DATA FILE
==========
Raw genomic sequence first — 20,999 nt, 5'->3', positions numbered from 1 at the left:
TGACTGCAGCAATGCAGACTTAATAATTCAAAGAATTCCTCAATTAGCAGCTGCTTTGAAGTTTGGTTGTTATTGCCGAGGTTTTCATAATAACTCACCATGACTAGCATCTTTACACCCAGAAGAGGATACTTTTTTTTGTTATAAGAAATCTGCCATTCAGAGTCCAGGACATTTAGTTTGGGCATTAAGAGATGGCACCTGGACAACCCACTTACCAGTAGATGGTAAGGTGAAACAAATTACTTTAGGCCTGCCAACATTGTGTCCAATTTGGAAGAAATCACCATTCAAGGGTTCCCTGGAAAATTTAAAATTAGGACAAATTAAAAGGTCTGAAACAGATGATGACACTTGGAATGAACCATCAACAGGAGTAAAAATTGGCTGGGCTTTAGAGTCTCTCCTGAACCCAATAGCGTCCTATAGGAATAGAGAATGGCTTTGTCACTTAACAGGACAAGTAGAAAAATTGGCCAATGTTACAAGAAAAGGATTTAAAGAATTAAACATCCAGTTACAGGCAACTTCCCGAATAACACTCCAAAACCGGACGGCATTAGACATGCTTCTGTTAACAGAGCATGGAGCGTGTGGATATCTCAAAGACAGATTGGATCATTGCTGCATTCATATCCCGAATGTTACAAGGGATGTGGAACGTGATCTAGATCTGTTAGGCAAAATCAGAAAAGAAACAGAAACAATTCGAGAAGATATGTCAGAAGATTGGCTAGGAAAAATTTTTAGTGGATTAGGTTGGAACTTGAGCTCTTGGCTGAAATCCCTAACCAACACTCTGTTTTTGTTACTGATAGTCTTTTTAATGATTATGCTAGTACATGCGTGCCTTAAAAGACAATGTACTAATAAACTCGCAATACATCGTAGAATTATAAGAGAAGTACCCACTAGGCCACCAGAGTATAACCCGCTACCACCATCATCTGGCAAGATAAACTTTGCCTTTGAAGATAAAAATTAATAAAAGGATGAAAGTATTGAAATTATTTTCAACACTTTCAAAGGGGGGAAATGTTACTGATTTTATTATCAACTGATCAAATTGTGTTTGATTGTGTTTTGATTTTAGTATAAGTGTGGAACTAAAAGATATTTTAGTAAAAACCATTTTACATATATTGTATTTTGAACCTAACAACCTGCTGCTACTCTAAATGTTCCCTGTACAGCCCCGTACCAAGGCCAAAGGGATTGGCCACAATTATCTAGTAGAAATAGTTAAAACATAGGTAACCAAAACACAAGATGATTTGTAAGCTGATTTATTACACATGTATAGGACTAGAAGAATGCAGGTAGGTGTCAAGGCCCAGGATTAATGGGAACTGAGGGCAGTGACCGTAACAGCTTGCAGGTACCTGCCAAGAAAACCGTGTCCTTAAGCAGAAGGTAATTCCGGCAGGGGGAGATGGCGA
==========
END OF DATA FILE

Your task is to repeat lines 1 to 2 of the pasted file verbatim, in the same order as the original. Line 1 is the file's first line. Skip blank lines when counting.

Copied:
Raw genomic sequence first — 20,999 nt, 5'->3', positions numbered from 1 at the left:
TGACTGCAGCAATGCAGACTTAATAATTCAAAGAATTCCTCAATTAGCAGCTGCTTTGAAGTTTGGTTGTTATTGCCGAGGTTTTCATAATAACTCACCATGACTAGCATCTTTACACCCAGAAGAGGATACTTTTTTTTGTTATAAGAAATCTGCCATTCAGAGTCCAGGACATTTAGTTTGGGCATTAAGAGATGGCACCTGGACAACCCACTTACCAGTAGATGGTAAGGTGAAACAAATTACTTTAGGCCTGCCAACATTGTGTCCAATTTGGAAGAAATCACCATTCAAGGGTTCCCTGGAAAATTTAAAATTAGGACAAATTAAAAGGTCTGAAACAGATGATGACACTTGGAATGAACCATCAACAGGAGTAAAAATTGGCTGGGCTTTAGAGTCTCTCCTGAACCCAATAGCGTCCTATAGGAATAGAGAATGGCTTTGTCACTTAACAGGACAAGTAGAAAAATTGGCCAATGTTACAAGAAAAGGATTTAAAGAATTAAACATCCAGTTACAGGCAACTTCCCGAATAACACTCCAAAACCGGACGGCATTAGACATGCTTCTGTTAACAGAGCATGGAGCGTGTGGATATCTCAAAGACAGATTGGATCATTGCTGCATTCATATCCCGAATGTTACAAGGGATGTGGAACGTGATCTAGATCTGTTAGGCAAAATCAGAAAAGAAACAGAAACAATTCGAGAAGATATGTCAGAAGATTGGCTAGGAAAAATTTTTAGTGGATTAGGTTGGAACTTGAGCTCTTGGCTGAAATCCCTAACCAACACTCTGTTTTTGTTACTGATAGTCTTTTTAATGATTATGCTAGTACATGCGTGCCTTAAAAGACAATGTACTAATAAACTCGCAATACATCGTAGAATTATAAGAGAAGTACCCACTAGGCCACCAGAGTATAACCCGCTACCACCATCATCTGGCAAGATAAACTTTGCCTTTGAAGATAAAAATTAATAAAAGGATGAAAGTATTGAAATTATTTTCAACACTTTCAAAGGGGGGAAATGTTACTGATTTTATTATCAACTGATCAAATTGTGTTTGATTGTGTTTTGATTTTAGTATAAGTGTGGAACTAAAAGATATTTTAGTAAAAACCATTTTACATATATTGTATTTTGAACCTAACAACCTGCTGCTACTCTAAATGTTCCCTGTACAGCCCCGTACCAAGGCCAAAGGGATTGGCCACAATTATCTAGTAGAAATAGTTAAAACATAGGTAACCAAAACACAAGATGATTTGTAAGCTGATTTATTACACATGTATAGGACTAGAAGAATGCAGGTAGGTGTCAAGGCCCAGGATTAATGGGAACTGAGGGCAGTGACCGTAACAGCTTGCAGGTACCTGCCAAGAAAACCGTGTCCTTAAGCAGAAGGTAATTCCGGCAGGGGGAGATGGCGA